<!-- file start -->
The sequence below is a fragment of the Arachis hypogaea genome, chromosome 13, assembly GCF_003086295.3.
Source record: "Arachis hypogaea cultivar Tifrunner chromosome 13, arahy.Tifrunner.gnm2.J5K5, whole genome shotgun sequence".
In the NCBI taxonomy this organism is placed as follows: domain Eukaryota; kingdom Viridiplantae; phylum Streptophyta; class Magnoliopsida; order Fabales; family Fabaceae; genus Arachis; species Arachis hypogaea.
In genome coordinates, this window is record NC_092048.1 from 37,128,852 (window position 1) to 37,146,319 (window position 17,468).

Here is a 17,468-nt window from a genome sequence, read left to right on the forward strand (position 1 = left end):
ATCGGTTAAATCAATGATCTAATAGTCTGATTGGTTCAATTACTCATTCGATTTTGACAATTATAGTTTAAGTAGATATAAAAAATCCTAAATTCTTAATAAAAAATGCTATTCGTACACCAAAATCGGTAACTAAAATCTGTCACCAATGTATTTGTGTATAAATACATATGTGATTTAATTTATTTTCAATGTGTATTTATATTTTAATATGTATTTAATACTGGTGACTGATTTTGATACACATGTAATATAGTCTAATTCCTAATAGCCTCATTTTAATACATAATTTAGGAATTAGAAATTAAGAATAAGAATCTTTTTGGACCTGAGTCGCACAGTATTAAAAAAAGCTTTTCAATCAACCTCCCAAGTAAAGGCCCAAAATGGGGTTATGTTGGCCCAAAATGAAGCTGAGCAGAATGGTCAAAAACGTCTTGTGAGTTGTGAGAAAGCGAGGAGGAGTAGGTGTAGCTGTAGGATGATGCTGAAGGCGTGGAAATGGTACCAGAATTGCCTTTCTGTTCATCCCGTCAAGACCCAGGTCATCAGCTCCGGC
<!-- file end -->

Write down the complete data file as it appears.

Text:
The sequence below is a fragment of the Arachis hypogaea genome, chromosome 13, assembly GCF_003086295.3.
Source record: "Arachis hypogaea cultivar Tifrunner chromosome 13, arahy.Tifrunner.gnm2.J5K5, whole genome shotgun sequence".
In the NCBI taxonomy this organism is placed as follows: domain Eukaryota; kingdom Viridiplantae; phylum Streptophyta; class Magnoliopsida; order Fabales; family Fabaceae; genus Arachis; species Arachis hypogaea.
In genome coordinates, this window is record NC_092048.1 from 37,128,852 (window position 1) to 37,146,319 (window position 17,468).

Here is a 17,468-nt window from a genome sequence, read left to right on the forward strand (position 1 = left end):
ATCGGTTAAATCAATGATCTAATAGTCTGATTGGTTCAATTACTCATTCGATTTTGACAATTATAGTTTAAGTAGATATAAAAAATCCTAAATTCTTAATAAAAAATGCTATTCGTACACCAAAATCGGTAACTAAAATCTGTCACCAATGTATTTGTGTATAAATACATATGTGATTTAATTTATTTTCAATGTGTATTTATATTTTAATATGTATTTAATACTGGTGACTGATTTTGATACACATGTAATATAGTCTAATTCCTAATAGCCTCATTTTAATACATAATTTAGGAATTAGAAATTAAGAATAAGAATCTTTTTGGACCTGAGTCGCACAGTATTAAAAAAAGCTTTTCAATCAACCTCCCAAGTAAAGGCCCAAAATGGGGTTATGTTGGCCCAAAATGAAGCTGAGCAGAATGGTCAAAAACGTCTTGTGAGTTGTGAGAAAGCGAGGAGGAGTAGGTGTAGCTGTAGGATGATGCTGAAGGCGTGGAAATGGTACCAGAATTGCCTTTCTGTTCATCCCGTCAAGACCCAGGTCATCAGCTCCGGC